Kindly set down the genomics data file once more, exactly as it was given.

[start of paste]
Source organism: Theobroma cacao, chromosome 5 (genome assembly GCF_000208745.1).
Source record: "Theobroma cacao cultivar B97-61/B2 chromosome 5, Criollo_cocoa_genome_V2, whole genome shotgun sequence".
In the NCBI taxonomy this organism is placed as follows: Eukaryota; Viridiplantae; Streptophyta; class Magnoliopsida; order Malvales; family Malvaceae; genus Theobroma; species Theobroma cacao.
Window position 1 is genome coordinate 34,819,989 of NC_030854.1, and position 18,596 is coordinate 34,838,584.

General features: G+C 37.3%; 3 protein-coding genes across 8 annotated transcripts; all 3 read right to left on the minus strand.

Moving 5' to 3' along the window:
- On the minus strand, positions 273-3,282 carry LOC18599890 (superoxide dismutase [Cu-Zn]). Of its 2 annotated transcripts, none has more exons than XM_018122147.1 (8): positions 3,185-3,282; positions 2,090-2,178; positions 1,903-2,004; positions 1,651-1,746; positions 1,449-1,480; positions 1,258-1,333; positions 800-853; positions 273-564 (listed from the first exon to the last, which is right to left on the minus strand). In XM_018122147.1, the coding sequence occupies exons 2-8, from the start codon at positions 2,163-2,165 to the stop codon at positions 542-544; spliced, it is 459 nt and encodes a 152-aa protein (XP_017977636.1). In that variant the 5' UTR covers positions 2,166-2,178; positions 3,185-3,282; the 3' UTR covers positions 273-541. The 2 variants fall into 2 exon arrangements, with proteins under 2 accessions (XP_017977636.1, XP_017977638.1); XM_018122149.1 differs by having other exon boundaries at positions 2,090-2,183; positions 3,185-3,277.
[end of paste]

Source organism: Theobroma cacao, chromosome 5 (genome assembly GCF_000208745.1).
Source record: "Theobroma cacao cultivar B97-61/B2 chromosome 5, Criollo_cocoa_genome_V2, whole genome shotgun sequence".
In the NCBI taxonomy this organism is placed as follows: Eukaryota; Viridiplantae; Streptophyta; class Magnoliopsida; order Malvales; family Malvaceae; genus Theobroma; species Theobroma cacao.
Window position 1 is genome coordinate 34,819,989 of NC_030854.1, and position 18,596 is coordinate 34,838,584.

General features: G+C 37.3%; 3 protein-coding genes across 8 annotated transcripts; all 3 read right to left on the minus strand.

Moving 5' to 3' along the window:
- On the minus strand, positions 273-3,282 carry LOC18599890 (superoxide dismutase [Cu-Zn]). Of its 2 annotated transcripts, none has more exons than XM_018122147.1 (8): positions 3,185-3,282; positions 2,090-2,178; positions 1,903-2,004; positions 1,651-1,746; positions 1,449-1,480; positions 1,258-1,333; positions 800-853; positions 273-564 (listed from the first exon to the last, which is right to left on the minus strand). In XM_018122147.1, the coding sequence occupies exons 2-8, from the start codon at positions 2,163-2,165 to the stop codon at positions 542-544; spliced, it is 459 nt and encodes a 152-aa protein (XP_017977636.1). In that variant the 5' UTR covers positions 2,166-2,178; positions 3,185-3,282; the 3' UTR covers positions 273-541. The 2 variants fall into 2 exon arrangements, with proteins under 2 accessions (XP_017977636.1, XP_017977638.1); XM_018122149.1 differs by having other exon boundaries at positions 2,090-2,183; positions 3,185-3,277.